Two Excerpts about the Uniting Possibilities of Slang and Language
1. Slang Helps People Navigate Society by Giving Them a Place to Belong (Excerpt)
Although it’s often dismissed as unprofessional and inappropriate language, the fun and sometimes confusing lingo plays an important role in uniting — and dividing.
If there’s one thing Generation Z is known for, it’s their flamboyant and often confusing slang. Words like “deadass,” “lowkey” and “sus” are just a few words that have become mainstays for 16-to-24-year-olds today, and millennials and older generations often gaze in confusion upon hearing such phrases.
However, slang is more than just funny words that young people use to make fun of their elders. It is a symbol of being part of a group and a demonstration of identity.
While some people gawk at the seemingly nonsensical phrases, their effect on the people using them is undeniable. For centuries, slang has been a powerful tool to help unite, divide and reconnect people across the country and the world.
The Symptoms of Sundry Slang
The term “slang” was first coined in the 18th century, but the concept is not exactly new. Nowadays, the word generally refers to informal phrases that are indicative of a certain group. Different age groups, countries and even towns have unique vocabularies — some more apparent than others.
The extreme subjectiveness of slang is what makes it a topic that both unites and divides people. Using the same terminology as your friend, colleague or peer makes you feel like you’re part of something — like you belong. Alternatively, if you don’t know a group’s vocabulary, you may feel isolated, as you’re not able to fully follow the conversation full of foreign terms.
To put it simply: Slang is a powerful tool.
An interesting trait of “higher” institutions is their complete revulsion for slang. Regardless of the group a person falls in and the vocabulary that comes with it, a person operating within regular social constructs will not use slang in, say, a job interview. It has essentially been branded as an informal, non-professional set of terms that do not belong in boardrooms, classrooms or various other rooms that rely heavily on a set of social and cultural rules.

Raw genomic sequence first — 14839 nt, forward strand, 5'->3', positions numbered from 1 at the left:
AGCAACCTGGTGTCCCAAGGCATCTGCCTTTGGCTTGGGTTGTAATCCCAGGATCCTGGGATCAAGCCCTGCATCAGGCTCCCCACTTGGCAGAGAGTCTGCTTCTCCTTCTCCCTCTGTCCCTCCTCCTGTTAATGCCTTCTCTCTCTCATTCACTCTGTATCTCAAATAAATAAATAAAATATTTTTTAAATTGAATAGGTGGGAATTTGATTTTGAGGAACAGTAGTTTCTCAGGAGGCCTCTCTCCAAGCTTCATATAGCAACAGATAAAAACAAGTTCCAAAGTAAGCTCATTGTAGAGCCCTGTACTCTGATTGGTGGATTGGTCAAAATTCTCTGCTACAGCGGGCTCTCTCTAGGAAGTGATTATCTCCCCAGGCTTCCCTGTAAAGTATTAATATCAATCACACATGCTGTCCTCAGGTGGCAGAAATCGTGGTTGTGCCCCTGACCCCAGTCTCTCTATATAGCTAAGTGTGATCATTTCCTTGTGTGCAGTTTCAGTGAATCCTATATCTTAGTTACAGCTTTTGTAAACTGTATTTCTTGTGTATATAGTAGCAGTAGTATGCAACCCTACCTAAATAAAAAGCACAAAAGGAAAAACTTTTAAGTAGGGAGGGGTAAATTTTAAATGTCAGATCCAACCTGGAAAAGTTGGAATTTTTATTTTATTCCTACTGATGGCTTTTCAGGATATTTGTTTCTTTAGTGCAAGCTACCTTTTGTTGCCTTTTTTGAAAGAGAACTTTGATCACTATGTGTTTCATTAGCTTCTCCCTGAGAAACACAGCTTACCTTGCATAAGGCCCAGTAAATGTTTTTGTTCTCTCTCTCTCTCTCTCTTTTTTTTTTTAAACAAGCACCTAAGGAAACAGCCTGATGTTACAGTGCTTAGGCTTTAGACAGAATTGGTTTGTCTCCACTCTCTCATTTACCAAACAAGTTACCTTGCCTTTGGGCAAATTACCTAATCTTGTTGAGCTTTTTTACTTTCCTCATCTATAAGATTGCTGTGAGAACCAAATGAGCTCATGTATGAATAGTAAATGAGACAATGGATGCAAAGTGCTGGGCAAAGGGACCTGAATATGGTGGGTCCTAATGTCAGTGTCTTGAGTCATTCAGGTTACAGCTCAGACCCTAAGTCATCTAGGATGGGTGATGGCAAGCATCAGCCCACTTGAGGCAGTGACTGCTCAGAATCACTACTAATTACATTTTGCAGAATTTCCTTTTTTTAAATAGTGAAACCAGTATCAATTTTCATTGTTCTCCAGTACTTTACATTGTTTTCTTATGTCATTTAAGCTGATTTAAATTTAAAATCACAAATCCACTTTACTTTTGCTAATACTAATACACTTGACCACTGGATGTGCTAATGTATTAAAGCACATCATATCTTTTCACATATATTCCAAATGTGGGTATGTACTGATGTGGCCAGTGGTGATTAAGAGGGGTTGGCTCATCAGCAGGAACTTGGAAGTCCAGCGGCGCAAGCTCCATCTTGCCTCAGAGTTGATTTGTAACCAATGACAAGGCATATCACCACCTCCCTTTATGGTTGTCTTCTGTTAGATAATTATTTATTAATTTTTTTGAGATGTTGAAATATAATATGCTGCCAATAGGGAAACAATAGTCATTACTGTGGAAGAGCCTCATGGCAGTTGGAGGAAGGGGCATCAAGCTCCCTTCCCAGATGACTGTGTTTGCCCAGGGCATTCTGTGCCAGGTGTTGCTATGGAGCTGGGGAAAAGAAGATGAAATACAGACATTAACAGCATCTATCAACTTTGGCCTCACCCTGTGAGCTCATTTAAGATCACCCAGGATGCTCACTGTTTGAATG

This classification can be attributed to two things: the personal, non-inclusive nature of slang, and its inability to be standardized. Author Tom Dalzell explained this in his essay “The Power Of Slang.”
“The type of slang spoken varies with the community of the speaker, a person’s neighborhood, social setting, and income,” he wrote. “These many stratifications create a barrier to the creation of a standard national form of slang.”
This lack of standardization makes slang unique. The informal phrases people use are a deeply personal and ever-changing subsect of language that never stays in one place. As such, it’s ripe for reactivity and allows groups to create slang on the fly to combat what they deem as opposing groups, as well as introduce new terms of endearment for those included in their own.
Coronavirus has led to an explosion of new words and phrases – and that helps us cope